It all started when I was moving to California two years ago. I knew that I was heading to 200+ days of sunshine, beautiful beaches, awe-inspiring national parks, and weather that should only be permissible in romantic comedies.
What I did not know was that I would find a passion that will most likely last a lifetime; tide pools.
Tide pools from Canada, Copenhagen, New Zealand, and even Australia get most of the press but there are some fantastic tide pools right here in the U.S.!
Exploring tide pools is the perfect activity for solo travelers, couple travelers, or couples with children. They are also the perfect mix of adventure along with sightseeing and so incredibly Instagram-worthy.
Let’s explore what tide pools are, what marine life you can see there and the 5 best tide pools around San Francisco.
What are Tide Pools?
Tide pools are small “pools” found on a rocky ocean shoreline filled with beautiful marine sea-life. They are mostly found on intertidal shores which is the area that is above water at low tide and below water at high tides.
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Also, they are filled with beautiful sea creatures such as solitary anemones, aggregating anemones, limpets, sea stars, hermit crabs, sea urchins, by-the-wind-sailor and so many more.
The best part about tide pools in San Francisco is that there is no complex equipment, gear or training required to enjoy them. All you need is to read the tide charts, put on an outfit that preserves body heat, and don some rain boots to enable walking on slippery rocks.
What Can You See at Tide Pools in San Francisco?
Most tide pools contain a number of overlapping species so let’s start with an overview of what you can expect to find in them.
Your adventure begins with the first set of rocks itself. Closest to the shore you’ll find a large number of limpets, barnacles, snails, striped shore crabs, hermit crabs, jellyfish, and by-the-wind sailor.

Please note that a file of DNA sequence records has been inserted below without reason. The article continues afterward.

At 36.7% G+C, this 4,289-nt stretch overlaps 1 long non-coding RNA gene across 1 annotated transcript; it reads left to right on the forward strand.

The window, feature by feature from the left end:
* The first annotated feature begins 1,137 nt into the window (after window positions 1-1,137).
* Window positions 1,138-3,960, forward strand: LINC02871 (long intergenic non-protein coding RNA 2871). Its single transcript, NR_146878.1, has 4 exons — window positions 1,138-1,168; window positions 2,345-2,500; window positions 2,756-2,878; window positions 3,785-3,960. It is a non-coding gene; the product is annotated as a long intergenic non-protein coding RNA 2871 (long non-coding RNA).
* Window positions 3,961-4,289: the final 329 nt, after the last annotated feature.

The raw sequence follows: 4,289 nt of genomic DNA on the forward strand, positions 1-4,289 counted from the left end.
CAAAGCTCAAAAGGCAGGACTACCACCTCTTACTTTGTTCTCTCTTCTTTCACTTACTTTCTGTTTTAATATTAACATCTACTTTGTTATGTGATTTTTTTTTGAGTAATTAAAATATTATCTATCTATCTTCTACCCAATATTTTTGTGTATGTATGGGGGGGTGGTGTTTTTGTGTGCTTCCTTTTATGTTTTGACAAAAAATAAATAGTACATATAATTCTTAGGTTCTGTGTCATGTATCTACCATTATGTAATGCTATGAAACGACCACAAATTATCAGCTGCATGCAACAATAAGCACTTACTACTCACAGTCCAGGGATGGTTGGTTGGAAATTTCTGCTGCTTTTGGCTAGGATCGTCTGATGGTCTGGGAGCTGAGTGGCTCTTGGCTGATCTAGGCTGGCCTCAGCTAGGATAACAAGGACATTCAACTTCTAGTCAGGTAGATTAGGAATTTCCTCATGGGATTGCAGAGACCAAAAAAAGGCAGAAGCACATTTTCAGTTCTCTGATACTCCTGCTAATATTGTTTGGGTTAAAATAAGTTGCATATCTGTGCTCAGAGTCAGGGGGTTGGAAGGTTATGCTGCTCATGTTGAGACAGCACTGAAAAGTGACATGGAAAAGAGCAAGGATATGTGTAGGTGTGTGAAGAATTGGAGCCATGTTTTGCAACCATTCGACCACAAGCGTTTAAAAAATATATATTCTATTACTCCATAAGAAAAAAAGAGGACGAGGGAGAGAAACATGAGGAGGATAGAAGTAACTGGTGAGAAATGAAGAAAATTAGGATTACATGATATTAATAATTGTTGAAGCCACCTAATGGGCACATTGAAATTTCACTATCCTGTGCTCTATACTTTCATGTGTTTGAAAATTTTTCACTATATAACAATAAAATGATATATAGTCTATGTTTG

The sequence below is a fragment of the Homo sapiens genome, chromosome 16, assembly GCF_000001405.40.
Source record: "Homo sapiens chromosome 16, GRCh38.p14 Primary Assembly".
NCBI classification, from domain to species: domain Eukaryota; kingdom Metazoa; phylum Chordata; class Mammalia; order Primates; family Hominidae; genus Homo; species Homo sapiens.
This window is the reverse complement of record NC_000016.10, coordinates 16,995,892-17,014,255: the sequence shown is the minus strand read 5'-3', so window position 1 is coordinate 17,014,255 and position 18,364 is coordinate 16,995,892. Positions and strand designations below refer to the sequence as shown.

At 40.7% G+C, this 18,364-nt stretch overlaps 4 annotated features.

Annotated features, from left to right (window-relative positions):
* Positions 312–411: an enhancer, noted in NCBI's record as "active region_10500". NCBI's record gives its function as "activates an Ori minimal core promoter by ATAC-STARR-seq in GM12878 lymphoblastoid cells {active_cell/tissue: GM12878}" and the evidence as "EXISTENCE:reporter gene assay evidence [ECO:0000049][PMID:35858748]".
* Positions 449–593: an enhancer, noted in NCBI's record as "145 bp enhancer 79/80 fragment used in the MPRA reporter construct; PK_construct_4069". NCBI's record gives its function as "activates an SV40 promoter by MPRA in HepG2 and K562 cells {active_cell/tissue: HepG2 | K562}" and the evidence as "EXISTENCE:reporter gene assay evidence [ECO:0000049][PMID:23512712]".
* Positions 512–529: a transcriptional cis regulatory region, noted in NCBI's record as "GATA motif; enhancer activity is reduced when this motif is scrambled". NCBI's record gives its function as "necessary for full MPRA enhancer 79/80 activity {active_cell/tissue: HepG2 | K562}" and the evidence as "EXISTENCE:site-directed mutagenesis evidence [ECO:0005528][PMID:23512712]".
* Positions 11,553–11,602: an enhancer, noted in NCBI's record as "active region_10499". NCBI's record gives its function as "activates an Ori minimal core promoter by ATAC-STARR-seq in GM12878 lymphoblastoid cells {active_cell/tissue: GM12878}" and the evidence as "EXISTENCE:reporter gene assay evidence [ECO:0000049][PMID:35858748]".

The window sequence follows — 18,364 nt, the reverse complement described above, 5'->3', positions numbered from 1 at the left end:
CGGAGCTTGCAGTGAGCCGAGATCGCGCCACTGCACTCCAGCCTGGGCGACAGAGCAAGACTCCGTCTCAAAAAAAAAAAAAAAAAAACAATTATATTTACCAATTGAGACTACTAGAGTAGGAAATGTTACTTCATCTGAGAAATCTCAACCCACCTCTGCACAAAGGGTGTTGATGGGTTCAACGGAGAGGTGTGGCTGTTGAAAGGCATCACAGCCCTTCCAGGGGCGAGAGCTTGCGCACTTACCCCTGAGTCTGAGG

Snails, Crabs, and Jellyfish
In varying colors of white and brown, limpets look like flat seashells and barnacles look like spiral ones. They are accompanied by several species of snails which range between having spiral shells to conical shells in brilliant colors like red, coral and even transparent.
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These glorious beginnings also include crabs hidden in the wet and dry crevices between rocks. Occasionally these first few pools will also include jellyfish and by-the-wind sailors. Jellyfish are easy to spot but by-the-wind sailor looks just like a brilliant blue shell shining from under the water. If you spot the shell, look closely and you will see a jellyfish-like creature attached to it.
Mussels and Anemones
Walk a few paces ahead and you enter the delightful world of California mussels, anemones, tide pool sculpin, starfish, and hopkin’s rose. California mussels are indistinguishable from the landscape at first so watch your step as you advance along the rocks. Two species of flower-like anemones are most commonly observed at tide pools, solitary anemones and aggregating anemones.
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However tempted you may feel, do not touch either of them. Anemones are predators and you’ll definitely be rewarded with a stinging sensation!
They are occasionally accompanied by starfish, making the little pool look like a universe of stars and flowers. Adding a dash of color to this universe is a brilliant pink slug called the hopkin’s rose. As all of them are relatively stationary, the darting grey tidepool sculpin fish breaks the spell with its playful movements.
Fitzgerald Marine Reserve, San Mateo County
The Fitzgerald Marine Reserve is a treasure trove of marine creatures. As the name suggests it is a protected marine zone that is home to brilliant tide pools and a restricted beach dedicated to seals!
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Of all the tide pool species described so far, you can expect to see almost all of them on a good day. I have personally spotted shore crabs, hermit crabs, by-the-wind sailor, hopkin’s rose, limpets, snails in at least four colors, solitary anemones in green and blue, aggregating anemones and tide pool sculpin.
When to Arrive
It is prudent to get to the Reserve two hours before low tide and gradually enjoy the pools as they appear. The rocks at the Marine Reserve tend to be extremely slippery so make sure you wear your rain boots.
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The Fitzgerald Marine Reserve is about a 30-40 minute drive from San Francisco and whilst the Bay Area has some public transport, it is not suitable for these locations.
Closing hours of the Fitzgerald Marine Reserve may vary by season but it is usually open from 8AM throughout the year. To begin to plan your visit to this reserve, you need these tide charts. Tide charts contain two low tides and two high tides a day and the best time to get there is two hours before the low tide so you can see as many tide pools as you can.
Bean Hollow State Beach, San Mateo County
Located about a 20 minute drive from Fitzgerald Marine Reserve and about an hour from San Francisco, Bean Hollow State Beach competes with the former in every possible manner.